E. V. Ramasami, is today behind the bars, and millions
of our countrymen are pained at the very thought. He
is four-score years old, and the Sessions Judge has
stated, "he shivers when answering questions"
—but legal luminaries would say that law will have to
take its course.
It is not a new experience for Periyar— and as he has
stated, it is the 'price' that he pays for the realisation
of an ideal dear and near to him.
The very fact that he did not attempt at any 'defence'
is enough proof to show, that he is endowed with a stout
heart, and refuses to escape through loop holes.
In fact, on the eve of the day of judgement, addressing
an audience at Madras, (it is reported) he stated categorically,
that caste cannot be annihilated by killing some Brahmins,
or burning some Agraharams.
That statement ought to have dispelled any small doubt,
which the party in power had entertained about the motive
behind the agitation organised by Periyar Ramasami.
But having invoked Law, the party in power, had to keep
mum, and Periyar has been sentenced to six months imprisonment.
Law, having taken its course, it is now high time for
the government, to take stock of the situation and act
in a manner that would be conducive for the growth of
a healthy political climate.
Anybody with an amount of political acumen should study
the situation at ever stage.
There are certainly some who heave a sigh of relief,
at the sight of Periyar behind the bars—they are men
with little minds, for they know not that they are but
exhibiting the jungle instinct.
There are still others who, blinded by anger, born out
of prejudice and defeatism, are able to muster meanness
enough to think and even say, that the sentence was
not as severe as it ought to have been. Savagery in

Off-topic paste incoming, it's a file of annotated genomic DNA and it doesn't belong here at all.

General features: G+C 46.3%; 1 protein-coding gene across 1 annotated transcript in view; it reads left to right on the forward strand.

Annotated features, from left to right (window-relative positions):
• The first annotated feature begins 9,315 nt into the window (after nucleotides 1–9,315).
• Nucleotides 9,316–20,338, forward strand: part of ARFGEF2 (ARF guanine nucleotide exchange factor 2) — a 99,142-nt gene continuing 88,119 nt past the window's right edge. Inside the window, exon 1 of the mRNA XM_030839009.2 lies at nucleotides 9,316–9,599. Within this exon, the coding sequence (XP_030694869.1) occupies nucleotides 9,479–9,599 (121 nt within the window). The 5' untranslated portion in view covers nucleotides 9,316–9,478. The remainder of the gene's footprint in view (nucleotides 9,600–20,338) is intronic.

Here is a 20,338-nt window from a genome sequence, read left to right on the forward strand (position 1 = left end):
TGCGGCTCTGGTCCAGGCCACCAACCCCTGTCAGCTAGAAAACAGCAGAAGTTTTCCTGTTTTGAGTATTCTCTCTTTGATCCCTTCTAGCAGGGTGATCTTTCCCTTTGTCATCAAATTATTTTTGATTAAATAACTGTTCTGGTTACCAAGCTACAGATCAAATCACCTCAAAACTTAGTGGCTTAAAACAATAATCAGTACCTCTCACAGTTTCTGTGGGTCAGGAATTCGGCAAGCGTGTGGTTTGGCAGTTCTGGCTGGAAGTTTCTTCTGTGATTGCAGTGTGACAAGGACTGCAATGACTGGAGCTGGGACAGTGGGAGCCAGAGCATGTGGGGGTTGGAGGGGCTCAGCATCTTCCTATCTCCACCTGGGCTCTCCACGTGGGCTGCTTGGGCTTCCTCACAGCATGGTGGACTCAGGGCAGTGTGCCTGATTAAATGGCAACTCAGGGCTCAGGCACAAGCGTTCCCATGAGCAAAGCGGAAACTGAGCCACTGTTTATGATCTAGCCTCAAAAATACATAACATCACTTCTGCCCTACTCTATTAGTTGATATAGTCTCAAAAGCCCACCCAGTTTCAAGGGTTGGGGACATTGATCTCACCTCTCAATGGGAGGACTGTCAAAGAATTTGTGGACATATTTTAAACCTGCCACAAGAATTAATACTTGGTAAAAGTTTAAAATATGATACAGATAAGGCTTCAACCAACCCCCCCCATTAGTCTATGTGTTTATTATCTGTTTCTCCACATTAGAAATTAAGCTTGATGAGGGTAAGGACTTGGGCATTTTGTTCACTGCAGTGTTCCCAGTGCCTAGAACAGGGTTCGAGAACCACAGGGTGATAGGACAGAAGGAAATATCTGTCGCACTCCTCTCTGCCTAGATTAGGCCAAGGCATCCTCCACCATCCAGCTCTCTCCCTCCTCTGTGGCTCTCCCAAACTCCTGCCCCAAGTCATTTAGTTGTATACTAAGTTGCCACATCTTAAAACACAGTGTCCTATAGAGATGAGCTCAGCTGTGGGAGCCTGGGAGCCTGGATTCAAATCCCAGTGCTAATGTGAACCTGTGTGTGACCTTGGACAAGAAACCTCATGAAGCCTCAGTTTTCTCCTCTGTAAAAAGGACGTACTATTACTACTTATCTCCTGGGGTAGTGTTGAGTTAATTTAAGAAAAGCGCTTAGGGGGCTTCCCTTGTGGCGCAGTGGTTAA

thought does not and cannot attain nobility, though
attempts are made to couch it in coy terms and cunning
There are others too who think that this incident having
driven the Mudukulathur affair into the back-ground,
has been of some positive help too! Machiavelli has
not written his 'polities' in vain! There are many,
who have shaped their politics on that 'model'—and the
most curious part of it is, some of them had not had
even the benefit of having read the 'Prince'—it simply
and naturally took possession of them.
The 'Up-country' bosses are perhaps happy in the thought
that they have put down a 'rebel' and hence could snore
But, everyone of them forgets, that millions here, are
pained at the very sight of finding such a venerable
old man, confined in the prison—even after his outspoken
remarks at the Madras meeting.
Call it a confession, an exposition, or explanation—he
has stated categorically enough, that his intention
is not violence, and he has expressed in very clear
terms, that his object, the annihilation of caste, cannot
be achieved by killing Brahmins or burning their abodes.
Legal luminaries may be mightily interested in sections
and interpretations, but the people shape their sentiments
on the explanations offered by leaders, for their actions.
And Periyar's explanation, has been received with much
satisfaction by all but the 'prejudiced'—and they argue,
that after such an explanation, and a strong denial